Tuesday, March 22, 2011

Radioactive Food and Robots and Some Other Stuff

Nothing significant has happened since my last update, really, I'm mostly checking in to assure my friends and family (and whomever else may be reading) that things are pretty normal in daily life. Now that the mainstream media has forgotten about Japan in favor of Libya, maybe people will calm down. We had a pretty big radiation spike this morning within the already-evacuated area (I prefer to call it the "GTFO Zone.") but nothing was reported after that, so it probably went back to normal-for-this-week levels after a few hours.

Voluntary departures have started at bases across Japan; I can't imagine how much it's costing the military to fly out entire families (possibly also pets, we're getting conflicting messages about that and I don't know who to believe) and process a ridiculous amount of paperwork. I only know a handful of people on our base but I think they're all staying, and that may or may not be indicative of the whole. I've heard that families at some other bases are leaving in droves, but I haven't seen any official tally of percent leaving versus whole population.

Radioactive Food

Some radiation has been found in spinach and milk from Miyagi Prefecture, but it's still within reasonable limits. Some articles (I've forgotten where I saw it first, linked article is from The Japan Times) state if you drank the milk every day for a year, the radiation you would be exposing yourself to equals one CT scan. Eating the spinach every day for a year would equal one fifth of a CT scan.

If it makes you feel any better, I'll cut back on spinach milkshakes for a while.

For some general perspective on radioactivity and what levels are how significant, xkcd.com has a pretty comprehensive chart:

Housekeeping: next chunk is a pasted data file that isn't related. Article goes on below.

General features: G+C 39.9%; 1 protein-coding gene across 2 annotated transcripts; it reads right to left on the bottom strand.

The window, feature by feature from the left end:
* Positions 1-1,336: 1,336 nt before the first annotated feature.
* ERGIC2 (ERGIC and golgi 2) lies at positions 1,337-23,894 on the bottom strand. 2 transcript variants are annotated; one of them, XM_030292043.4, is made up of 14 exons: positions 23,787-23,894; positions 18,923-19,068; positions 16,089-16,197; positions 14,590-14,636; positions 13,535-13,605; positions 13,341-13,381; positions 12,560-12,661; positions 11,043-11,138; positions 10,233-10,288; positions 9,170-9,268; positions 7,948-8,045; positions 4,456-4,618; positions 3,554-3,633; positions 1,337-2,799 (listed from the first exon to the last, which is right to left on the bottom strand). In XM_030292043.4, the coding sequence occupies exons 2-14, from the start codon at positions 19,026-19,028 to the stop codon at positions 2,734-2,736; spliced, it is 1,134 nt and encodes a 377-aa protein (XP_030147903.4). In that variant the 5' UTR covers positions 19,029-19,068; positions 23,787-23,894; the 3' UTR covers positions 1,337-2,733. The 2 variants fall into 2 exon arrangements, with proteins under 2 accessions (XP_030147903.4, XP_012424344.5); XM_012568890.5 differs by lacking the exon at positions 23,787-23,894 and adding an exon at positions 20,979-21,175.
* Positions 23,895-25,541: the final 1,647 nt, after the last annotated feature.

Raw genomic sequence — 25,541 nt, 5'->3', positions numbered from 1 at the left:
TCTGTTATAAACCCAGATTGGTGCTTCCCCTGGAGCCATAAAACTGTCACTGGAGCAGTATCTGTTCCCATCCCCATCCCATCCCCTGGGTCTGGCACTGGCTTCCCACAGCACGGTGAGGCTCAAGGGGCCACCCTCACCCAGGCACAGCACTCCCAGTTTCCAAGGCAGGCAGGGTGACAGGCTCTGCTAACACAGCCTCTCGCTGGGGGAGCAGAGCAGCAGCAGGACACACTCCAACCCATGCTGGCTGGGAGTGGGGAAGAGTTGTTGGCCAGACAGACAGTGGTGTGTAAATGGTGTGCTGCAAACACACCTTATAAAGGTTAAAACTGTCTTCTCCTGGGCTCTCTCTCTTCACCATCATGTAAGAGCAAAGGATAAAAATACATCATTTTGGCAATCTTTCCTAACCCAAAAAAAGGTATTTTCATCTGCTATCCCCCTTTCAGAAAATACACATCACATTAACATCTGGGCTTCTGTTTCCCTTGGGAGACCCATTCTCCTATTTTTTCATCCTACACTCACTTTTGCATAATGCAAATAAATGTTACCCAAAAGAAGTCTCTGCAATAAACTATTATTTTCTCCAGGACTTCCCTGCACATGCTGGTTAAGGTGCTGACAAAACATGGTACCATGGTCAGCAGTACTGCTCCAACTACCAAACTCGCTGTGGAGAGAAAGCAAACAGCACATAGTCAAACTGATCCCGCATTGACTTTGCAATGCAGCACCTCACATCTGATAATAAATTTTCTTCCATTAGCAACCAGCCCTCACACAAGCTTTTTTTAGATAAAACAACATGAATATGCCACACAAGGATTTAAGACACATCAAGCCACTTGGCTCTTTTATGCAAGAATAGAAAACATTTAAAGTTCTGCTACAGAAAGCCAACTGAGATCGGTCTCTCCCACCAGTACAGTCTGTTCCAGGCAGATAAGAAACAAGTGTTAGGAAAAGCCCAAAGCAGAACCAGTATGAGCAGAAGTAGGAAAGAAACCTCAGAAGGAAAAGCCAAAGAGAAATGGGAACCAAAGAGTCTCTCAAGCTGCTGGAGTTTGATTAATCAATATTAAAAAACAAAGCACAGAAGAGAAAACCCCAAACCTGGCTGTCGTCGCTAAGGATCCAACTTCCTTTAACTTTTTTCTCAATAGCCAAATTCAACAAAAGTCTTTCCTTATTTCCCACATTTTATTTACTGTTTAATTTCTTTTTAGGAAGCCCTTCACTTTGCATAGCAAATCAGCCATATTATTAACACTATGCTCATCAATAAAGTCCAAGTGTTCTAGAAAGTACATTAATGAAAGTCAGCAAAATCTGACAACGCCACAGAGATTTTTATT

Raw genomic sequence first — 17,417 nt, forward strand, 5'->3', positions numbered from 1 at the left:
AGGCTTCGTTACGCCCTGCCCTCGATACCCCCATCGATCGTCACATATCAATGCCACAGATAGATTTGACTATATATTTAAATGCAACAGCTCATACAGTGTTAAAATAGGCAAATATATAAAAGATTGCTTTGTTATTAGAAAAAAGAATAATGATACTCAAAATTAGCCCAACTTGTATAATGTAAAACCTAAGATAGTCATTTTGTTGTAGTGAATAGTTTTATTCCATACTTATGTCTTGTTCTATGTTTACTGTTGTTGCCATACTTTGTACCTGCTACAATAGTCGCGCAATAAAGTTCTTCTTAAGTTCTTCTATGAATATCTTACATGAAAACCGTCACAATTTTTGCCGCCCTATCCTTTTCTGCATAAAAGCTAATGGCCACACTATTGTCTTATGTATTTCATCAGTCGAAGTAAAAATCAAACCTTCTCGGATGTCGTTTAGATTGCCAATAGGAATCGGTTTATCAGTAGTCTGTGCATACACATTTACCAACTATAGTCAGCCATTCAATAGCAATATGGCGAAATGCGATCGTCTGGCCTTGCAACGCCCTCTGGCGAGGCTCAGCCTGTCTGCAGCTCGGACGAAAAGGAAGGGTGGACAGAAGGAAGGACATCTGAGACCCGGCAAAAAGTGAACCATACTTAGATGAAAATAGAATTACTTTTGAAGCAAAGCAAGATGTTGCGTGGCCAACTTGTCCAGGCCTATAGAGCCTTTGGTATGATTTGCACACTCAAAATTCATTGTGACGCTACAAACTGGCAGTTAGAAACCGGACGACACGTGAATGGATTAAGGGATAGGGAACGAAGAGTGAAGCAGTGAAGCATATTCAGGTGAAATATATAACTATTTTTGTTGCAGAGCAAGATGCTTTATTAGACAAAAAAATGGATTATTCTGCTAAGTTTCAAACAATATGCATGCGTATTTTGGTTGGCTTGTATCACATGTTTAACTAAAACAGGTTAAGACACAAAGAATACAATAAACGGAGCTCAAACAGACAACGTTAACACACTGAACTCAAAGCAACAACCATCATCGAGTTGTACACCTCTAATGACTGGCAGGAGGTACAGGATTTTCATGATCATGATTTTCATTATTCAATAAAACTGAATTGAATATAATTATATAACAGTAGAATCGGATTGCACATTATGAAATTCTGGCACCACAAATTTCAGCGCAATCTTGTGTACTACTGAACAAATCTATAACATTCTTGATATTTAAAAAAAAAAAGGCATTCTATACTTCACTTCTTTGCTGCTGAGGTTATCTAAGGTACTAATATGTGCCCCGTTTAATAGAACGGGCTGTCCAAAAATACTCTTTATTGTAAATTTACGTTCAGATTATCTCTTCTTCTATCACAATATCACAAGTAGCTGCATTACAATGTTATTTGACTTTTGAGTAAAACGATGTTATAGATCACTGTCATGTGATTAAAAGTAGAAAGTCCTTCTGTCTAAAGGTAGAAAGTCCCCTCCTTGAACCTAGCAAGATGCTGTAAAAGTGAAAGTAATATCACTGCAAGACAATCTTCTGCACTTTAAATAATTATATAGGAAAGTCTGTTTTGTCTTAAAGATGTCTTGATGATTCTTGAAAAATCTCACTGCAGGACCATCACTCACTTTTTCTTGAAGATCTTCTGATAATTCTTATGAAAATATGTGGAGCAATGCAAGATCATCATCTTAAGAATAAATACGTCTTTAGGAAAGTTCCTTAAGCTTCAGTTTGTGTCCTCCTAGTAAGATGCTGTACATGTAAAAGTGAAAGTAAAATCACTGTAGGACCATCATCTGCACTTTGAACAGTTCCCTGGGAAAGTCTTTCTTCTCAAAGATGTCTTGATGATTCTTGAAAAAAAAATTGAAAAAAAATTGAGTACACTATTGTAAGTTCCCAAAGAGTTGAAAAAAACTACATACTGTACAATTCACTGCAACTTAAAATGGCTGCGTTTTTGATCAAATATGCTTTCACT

(click the image or the link for the larger version)


The robots have arrived! According to this article from the One Per Cent blog on NewScientist.com, they have finally dispatched a Monirobo (monitoring robot) to enter the dangerous area immediately around the plant to detect radiation levels, take 3D pictures, and monitor temperature and humidity. A different flavor of Monirobo should follow pretty soon to take dust samples and test for flammable gases. How cool is that? Popular Science has a picture of the Monirobos:

Evidently France sent some robots, too, although it's only been mentioned in passing in the articles I've found, so I don't have any real information on them.

Some Other Stuff

A friend showed me a link to japanquakemap.com. It has a really neat visualization of the earthquakes we've had in the last couple weeks. All 679, at time of writing.

It sorts them by depth, not magnitude (although you can sort of choose what magnitude range to include), but it's still pretty neat to see. If you start with "all since March 11," it's kind of slow for the first thirty seconds, then they show up like the grand finale of a firework show. If you're prone to worrying, don't watch it. Or if you are but your curiosity gets the better of you, remember that we haven't felt all of these quakes. Personal testimonial: today there are 11 earthquakes listed, but I've only noticed one. Maybe two, sometimes it's hard to tell.

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